However, it’s important to realize that Social Security is only designed to cover about half of that. The average American can expect to replace about 40% of their income with Social Security. The rest will need to come from other sources, such as pensions and retirement savings.Far too many Americans make the mistake of assuming Social Security will be all the income they need in retirement. In fact, 23% of married couples age 65 and older and 43% of unmarried seniors rely on Social Security for 90% or more of their income.
The takeaway: If you’re planning on Social Security being your primary income source in retirement, it’s a good time to re-think your strategy and boost your retirement savings.
Retiring before working for 35 years
The Social Security formula takes your 35 highest-earning years into account. All of your annual Social Security-taxed earnings are indexed for inflation, and the 35 highest years are averaged to calculate your average indexed monthly earnings, or AIME. This is the number that plugs into the Social Security formula to determine your benefit.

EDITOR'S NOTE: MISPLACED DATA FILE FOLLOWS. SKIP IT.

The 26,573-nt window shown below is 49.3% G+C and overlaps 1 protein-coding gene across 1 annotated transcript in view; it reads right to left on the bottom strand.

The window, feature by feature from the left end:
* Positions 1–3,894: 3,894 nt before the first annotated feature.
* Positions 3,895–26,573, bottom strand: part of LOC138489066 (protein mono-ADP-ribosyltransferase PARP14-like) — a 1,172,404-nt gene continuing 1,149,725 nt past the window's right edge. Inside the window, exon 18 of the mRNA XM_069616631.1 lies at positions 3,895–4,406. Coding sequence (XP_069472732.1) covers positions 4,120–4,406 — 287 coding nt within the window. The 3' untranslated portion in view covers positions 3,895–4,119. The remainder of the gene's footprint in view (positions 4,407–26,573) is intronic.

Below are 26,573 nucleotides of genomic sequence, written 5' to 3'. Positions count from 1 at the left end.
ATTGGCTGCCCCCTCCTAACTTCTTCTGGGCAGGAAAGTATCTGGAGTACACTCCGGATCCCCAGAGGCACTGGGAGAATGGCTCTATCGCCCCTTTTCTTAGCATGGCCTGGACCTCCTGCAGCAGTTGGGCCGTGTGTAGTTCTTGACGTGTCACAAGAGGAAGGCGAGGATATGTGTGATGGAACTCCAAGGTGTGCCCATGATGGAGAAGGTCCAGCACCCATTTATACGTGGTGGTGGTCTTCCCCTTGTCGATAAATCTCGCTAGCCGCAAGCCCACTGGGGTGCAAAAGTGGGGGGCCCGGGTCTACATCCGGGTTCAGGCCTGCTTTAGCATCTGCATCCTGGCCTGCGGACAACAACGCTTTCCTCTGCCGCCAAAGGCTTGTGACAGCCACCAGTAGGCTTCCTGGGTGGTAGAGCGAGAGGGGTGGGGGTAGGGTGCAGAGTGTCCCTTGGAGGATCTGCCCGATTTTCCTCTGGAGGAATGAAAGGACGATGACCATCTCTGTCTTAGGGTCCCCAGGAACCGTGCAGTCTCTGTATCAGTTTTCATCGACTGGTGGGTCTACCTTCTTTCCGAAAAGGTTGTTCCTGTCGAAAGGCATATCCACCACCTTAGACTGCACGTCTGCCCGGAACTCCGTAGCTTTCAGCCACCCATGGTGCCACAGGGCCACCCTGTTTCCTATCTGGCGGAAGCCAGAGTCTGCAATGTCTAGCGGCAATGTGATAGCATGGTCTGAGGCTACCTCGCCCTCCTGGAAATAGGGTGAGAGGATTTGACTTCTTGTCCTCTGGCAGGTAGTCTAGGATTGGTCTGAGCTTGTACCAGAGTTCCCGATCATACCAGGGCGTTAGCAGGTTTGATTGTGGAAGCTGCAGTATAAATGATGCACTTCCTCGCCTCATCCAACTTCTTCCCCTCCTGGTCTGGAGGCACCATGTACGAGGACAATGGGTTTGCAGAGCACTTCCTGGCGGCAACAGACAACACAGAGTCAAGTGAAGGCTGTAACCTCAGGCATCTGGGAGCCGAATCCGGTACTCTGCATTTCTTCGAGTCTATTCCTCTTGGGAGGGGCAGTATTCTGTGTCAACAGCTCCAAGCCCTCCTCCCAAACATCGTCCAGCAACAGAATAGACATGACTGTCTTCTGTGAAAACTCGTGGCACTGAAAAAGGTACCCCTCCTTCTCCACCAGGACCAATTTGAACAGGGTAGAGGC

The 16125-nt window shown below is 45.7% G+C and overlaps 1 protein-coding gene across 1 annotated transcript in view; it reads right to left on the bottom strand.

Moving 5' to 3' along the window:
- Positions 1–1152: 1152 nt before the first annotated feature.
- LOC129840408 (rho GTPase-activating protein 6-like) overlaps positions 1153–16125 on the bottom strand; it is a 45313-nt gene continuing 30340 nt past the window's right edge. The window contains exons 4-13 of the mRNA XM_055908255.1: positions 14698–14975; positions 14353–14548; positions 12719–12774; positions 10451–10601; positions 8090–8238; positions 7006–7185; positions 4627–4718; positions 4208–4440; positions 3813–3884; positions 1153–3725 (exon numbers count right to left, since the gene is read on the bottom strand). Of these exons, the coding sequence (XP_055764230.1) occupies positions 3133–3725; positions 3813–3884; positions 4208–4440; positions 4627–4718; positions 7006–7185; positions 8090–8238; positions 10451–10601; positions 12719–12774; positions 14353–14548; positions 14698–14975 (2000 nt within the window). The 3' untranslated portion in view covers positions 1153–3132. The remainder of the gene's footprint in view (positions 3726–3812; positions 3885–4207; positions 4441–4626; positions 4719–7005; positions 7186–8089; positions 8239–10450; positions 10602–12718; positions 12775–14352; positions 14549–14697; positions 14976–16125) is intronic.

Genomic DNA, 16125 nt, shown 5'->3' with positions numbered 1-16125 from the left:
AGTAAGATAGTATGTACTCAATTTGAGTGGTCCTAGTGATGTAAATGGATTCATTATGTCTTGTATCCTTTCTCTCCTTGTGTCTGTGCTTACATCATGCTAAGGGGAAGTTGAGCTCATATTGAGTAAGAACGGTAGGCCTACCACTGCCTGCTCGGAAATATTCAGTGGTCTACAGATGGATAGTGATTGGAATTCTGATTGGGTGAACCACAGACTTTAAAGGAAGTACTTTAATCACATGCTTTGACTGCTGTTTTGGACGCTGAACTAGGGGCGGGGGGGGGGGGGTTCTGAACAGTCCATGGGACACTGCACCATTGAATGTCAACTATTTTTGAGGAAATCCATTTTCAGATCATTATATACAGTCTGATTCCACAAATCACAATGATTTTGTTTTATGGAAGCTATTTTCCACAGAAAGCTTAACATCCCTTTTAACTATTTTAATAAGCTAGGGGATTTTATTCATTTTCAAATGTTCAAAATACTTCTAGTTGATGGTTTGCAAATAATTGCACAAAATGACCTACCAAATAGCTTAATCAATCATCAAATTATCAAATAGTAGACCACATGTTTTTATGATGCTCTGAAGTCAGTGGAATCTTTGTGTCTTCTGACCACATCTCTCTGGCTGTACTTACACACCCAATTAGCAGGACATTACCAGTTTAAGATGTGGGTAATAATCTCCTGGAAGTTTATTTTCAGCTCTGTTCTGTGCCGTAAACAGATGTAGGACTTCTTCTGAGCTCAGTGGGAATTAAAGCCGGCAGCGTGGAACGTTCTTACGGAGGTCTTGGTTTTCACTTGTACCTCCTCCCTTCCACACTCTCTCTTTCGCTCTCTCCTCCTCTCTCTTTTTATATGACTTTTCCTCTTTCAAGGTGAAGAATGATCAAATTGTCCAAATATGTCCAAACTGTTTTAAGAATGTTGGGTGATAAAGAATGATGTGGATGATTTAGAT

If you have fewer than 35 years of Social Security-covered employment, zeros are used in the calculation, and this can significantly lower your AIME (and your benefit).
Consider this simplified example. If you earn an inflation-adjusted average of $50,000 throughout your career, this translates to a monthly average of $4,167. However, if you only have 30 years of employment, five zeros will be used in the calculation, which would bring your monthly average down to $3,571.
Based on the 2018 Social Security benefit formula, this translates to a primary insurance amount (PIA), or base benefit, of $190.72 less per month. Over the course of a 20-year retirement, this is nearly $46,000 less than you’d receive had you worked for 35 years.